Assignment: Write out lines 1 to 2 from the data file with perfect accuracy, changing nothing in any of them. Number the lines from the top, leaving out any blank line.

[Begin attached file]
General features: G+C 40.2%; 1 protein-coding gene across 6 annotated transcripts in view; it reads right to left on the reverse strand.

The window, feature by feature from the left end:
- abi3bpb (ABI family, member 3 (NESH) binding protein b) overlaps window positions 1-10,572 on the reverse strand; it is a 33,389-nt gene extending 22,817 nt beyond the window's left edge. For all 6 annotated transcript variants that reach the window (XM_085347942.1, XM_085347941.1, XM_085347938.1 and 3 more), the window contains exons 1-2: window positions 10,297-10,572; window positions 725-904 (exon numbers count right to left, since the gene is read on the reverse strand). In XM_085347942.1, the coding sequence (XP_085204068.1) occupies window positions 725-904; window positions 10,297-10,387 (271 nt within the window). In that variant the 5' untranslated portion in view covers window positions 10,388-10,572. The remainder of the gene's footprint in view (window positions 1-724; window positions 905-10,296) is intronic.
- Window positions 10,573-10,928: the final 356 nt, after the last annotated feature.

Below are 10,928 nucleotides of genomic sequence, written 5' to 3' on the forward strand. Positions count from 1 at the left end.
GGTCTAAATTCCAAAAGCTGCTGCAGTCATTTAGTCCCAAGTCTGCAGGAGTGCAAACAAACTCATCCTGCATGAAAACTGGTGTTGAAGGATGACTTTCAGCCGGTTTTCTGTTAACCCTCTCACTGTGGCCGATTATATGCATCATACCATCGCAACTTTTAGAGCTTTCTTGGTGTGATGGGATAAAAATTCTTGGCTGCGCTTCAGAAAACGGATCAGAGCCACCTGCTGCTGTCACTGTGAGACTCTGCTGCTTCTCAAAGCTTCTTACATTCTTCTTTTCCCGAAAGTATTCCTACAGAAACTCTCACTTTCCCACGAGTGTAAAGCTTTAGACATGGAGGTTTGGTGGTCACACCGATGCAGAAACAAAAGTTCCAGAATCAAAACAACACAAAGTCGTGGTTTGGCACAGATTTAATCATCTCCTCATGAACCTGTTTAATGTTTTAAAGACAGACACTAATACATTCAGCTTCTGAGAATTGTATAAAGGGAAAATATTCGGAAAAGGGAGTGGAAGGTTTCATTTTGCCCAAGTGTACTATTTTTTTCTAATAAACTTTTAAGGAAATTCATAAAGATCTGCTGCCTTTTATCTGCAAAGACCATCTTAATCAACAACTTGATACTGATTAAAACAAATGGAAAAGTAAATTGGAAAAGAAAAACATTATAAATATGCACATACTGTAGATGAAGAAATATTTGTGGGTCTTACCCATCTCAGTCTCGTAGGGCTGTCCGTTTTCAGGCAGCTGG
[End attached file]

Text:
General features: G+C 40.2%; 1 protein-coding gene across 6 annotated transcripts in view; it reads right to left on the reverse strand.

The window, feature by feature from the left end: